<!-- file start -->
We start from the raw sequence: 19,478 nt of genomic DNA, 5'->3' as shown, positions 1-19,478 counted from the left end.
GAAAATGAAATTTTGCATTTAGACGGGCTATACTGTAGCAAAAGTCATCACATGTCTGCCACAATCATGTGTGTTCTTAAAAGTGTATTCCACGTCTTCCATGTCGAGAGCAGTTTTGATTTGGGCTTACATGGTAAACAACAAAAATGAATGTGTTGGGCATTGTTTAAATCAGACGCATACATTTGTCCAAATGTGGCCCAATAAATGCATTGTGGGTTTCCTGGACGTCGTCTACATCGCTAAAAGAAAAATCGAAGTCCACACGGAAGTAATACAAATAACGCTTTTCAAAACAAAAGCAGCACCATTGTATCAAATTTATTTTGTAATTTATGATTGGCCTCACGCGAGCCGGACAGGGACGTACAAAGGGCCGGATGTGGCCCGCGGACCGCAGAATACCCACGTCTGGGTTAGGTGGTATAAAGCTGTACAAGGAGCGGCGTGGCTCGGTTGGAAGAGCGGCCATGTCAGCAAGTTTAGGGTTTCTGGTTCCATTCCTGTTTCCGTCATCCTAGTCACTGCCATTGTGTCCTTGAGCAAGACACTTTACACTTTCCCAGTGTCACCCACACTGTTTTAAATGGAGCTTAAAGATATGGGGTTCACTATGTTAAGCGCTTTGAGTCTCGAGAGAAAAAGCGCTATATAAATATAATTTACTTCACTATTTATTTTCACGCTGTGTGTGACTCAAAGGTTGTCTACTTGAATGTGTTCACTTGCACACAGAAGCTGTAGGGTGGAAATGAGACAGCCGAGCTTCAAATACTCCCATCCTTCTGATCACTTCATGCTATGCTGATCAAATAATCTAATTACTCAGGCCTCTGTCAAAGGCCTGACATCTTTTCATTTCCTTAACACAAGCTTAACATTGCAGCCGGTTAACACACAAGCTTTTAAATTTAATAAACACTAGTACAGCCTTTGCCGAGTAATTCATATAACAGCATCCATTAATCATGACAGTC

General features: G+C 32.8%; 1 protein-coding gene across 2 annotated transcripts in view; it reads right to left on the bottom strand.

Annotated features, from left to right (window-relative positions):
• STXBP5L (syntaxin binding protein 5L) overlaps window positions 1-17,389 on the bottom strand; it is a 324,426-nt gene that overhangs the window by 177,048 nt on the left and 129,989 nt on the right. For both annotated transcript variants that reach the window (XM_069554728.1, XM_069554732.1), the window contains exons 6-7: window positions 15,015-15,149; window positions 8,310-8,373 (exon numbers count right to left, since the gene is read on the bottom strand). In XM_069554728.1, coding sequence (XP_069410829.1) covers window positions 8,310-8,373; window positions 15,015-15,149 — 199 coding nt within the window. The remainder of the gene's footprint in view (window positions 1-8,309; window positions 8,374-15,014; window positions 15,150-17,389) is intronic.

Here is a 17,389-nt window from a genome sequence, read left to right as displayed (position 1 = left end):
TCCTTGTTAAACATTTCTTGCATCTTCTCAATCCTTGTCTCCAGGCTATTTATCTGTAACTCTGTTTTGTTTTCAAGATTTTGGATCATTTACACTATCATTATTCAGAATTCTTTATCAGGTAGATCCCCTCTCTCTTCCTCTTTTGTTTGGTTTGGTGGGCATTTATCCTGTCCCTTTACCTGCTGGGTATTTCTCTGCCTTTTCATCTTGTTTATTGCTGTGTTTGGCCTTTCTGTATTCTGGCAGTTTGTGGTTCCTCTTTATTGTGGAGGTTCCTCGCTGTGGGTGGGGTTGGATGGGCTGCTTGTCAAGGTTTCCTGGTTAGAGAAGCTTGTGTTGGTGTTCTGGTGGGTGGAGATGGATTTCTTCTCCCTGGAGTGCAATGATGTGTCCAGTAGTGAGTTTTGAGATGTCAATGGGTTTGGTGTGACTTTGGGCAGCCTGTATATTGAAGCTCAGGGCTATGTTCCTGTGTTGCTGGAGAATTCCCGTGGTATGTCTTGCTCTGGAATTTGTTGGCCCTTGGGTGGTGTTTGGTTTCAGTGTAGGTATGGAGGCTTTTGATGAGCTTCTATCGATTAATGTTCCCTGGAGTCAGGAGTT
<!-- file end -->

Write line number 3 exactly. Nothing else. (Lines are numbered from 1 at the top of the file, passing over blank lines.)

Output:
General features: G+C 32.8%; 1 protein-coding gene across 2 annotated transcripts in view; it reads right to left on the bottom strand.